A-Z of mu­sic the­ory: T

This month Char­lie Grif­fiths Talks Tor­ridly about Two-handed Tap­ping, Tremolo pick­ing, Triplets, Tri­ads and the Tri­tone scale. To­tally Ter­riffic!

Guitar Techniques - - Lesson: Rockschool -


Two-handed tap­ping was oc­ca­sion­ally used by jazz gui­tarists such as Barney Kes­sel in the 60s and by prog leg­end Steve Hack­ett dur­ing the early 70s, most fa­mously on the Gen­e­sis track The Re­turn Of The Gi­ant Hog­weed. It was how­ever Ed­die Van Halen who de­vel­oped tap­ping into a fully recog­nised gui­tar tech­nique in the late 1970s. Tap­ping is an ex­ten­sion of legato tech­nique. While ham­mer-ons and pull-offs are usu­ally the do­main of the fret­ting hand, they can just as eas­ily be pro­duced with any spare pick­ing hand fin­gers you have to add notes fur­ther up the neck. This al­lows ac­cess to much wider in­ter­val spac­ing than would nor­mally be pos­si­ble with even the most stretched out fret­ting hand. Usu­ally the sec­ond fin­ger is used for tap­ping, al­low­ing the player to keep hold of the pick, but play­ers like Jennifer Bat­ten and TJ Helmerich of­ten dis­card the pick com­pletely to free up all eight fin­gers for some in­cred­i­bly fast, fluid lines.

Tremolo Pick­ing

Tremolo pick­ing is per­formed by strik­ing the string with rapid, con­tin­u­ous al­ter­nate down and up strokes and is noth­ing to do with the tremolo bar. The tech­nique has roots in man­dolin play­ing and was fa­mously used through­out Nino Rota’s score for the God­fa­ther movies; man­dolin mas­ter Al Vi­ola used tremolo pick­ing ex­ten­sively through­out the main theme, but is of­ten used as a solo­ing tech­nique by rock­ers such as Van Halen and for black metal riff­ing by play­ers such as Em­peror gui­tarist Isahn. The idea is that you pick as fast as pos­si­ble, with no spe­cific sub­di­vi­sion in mind. In or­der to main­tain top speed with­out get­ting tired, a re­laxed tech­nique is es­sen­tial. Keep your arm re­laxed by bend­ing your wrist slightly and mov­ing the hand by turn­ing your fore­arm, rather than mov­ing the arm up and down in a strum­ming mo­tion.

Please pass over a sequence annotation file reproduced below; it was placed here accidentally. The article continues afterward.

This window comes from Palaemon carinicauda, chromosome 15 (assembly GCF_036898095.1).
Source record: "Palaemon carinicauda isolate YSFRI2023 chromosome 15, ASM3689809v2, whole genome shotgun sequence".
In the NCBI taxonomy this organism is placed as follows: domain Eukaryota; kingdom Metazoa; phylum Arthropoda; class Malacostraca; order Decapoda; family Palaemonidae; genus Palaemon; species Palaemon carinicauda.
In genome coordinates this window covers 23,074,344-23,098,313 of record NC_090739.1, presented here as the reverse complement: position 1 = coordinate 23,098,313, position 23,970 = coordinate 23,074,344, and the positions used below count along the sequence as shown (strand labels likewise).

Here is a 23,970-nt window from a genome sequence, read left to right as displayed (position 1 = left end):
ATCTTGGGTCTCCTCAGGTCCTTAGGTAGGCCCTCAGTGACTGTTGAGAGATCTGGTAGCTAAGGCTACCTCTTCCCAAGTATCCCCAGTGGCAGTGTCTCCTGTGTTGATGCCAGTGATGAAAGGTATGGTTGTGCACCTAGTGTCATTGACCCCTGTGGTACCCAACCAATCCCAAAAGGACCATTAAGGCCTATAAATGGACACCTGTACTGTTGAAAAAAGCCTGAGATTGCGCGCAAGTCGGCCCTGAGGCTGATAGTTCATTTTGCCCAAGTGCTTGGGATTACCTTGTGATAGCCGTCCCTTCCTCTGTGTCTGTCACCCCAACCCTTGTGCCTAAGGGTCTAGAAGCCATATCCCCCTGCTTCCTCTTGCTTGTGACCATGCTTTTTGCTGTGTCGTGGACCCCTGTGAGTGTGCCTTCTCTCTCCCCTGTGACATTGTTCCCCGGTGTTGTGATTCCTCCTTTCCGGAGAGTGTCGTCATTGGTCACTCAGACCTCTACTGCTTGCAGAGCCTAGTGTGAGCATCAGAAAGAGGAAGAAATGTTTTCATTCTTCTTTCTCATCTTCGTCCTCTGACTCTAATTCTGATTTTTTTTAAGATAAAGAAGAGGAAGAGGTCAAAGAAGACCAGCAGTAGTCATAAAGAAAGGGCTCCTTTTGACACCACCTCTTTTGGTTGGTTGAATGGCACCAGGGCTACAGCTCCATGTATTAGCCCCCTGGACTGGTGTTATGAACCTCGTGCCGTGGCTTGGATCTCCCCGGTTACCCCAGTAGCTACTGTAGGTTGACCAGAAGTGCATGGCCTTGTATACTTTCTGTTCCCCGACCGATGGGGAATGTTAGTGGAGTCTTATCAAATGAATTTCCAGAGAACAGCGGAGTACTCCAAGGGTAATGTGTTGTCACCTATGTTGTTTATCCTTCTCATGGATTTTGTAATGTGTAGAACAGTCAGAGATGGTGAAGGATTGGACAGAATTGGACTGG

A triad is a three-note chord, usu­ally con­tain­ing the 1st, 3rd and 5th in­ter­vals from the par­ent scale. If we take C ma­jor, for ex­am­ple, it con­tains the notes C D E F G A B. The 1st, 3rd and 5th are C, E and G, which is ma­jor 3rd in­ter­val with a mi­nor 3rd one stacked on top; these three notes make up a ma­jor triad. If we build a triad from C mi­nor scale (C D Eb F G Ab Bb) we get C, Eb, G. This gives us the op­po­site in­ter­val struc­ture, a mi­nor 3rd in­ter­val with a ma­jor 3rd stacked on top - a mi­nor triad. Ma­jor and mi­nor tri­ads both have a per­fect 5th (ie not b5 or #5), but a dif­fer­ent type of 3rd: a ma­jor 3rd and a mi­nor 3rd. These are the two most com­monly used tri­ads, but there are two oth­ers: Aug­mented and Di­min­ished. Aug­mented tri­ads are made up of two ma­jor 3rds stacked on top of the other, giv­ing us the in­ter­vals 1, 3 #5. Di­min­ished tri­ads have two stacked mi­nor 3rds, giv­ing us 1, b3, b5. All four of these dif­fer­ent types of triad can be found in the har­monised melodic mi­nor scale, which we have used in our mu­si­cal ex­am­ple.


Or­di­nar­ily we di­vide beats into two or four notes - eighth and 16th notes - but we can fur­ther di­vide beats to make what we call ‘triplets’. Try tap­ping your foot and play­ing three equal notes per beat. You may want to count ‘1 and a, 2 and a, 3 and a, 4 and a’ out loud to make sure each note is an even length. You are now play­ing three notes in the space of what would nor­mally be two eighth notes, so we call these ‘eighth note triplets’. We can also dou­ble the speed to six-notes per beat to make 16th-note triplets, or halve the speed to make quar­ter-note triplets - three notes in the space of two quar­ter-notes. Our ex­am­ple will help you prac­tice switch­ing be­tween eighth­note and quar­ter-note triplets.



This is a hex­a­tonic (six-note) scale made up from the notes of two ma­jor tri­ads spaced a tri­tone (six semi­tones) apart. It can be de­scribed as poly­tonic. Lets build the scale from a C root. Start with a C ma­jor triad - C, E, G - then add an­other ma­jor triad a tri­tone or b5 above; this gives us Gb, which has the notes Gb, Bb, Db. Now if we com­bine these six notes in al­pha­bet­i­cal or­der we get C, Db, E, Gb, G and Bb. Rather than hav­ing two dif­fer­ent ‘G’ notes, we can use Gb’s en­har­monic name F#, which would make it C, Db, E, F#, G, Bb. This can be spelled out as the in­ter­vals: R, b2, 3, b5, 5, b7. The R, 3, 5, b7 in­ter­vals spell out a dom­i­nant 7th chord, which gives us an idea of when we might use this scale. The other notes b2 and b5 are what a jazz player would call ‘al­tered’ in­ter­vals, mak­ing this scale per­fect in a func­tion­ing ‘V-I’ sit­u­a­tion.

Ed­die Van Halen: rev­o­lu­tionised rock with twohanded tap­ping

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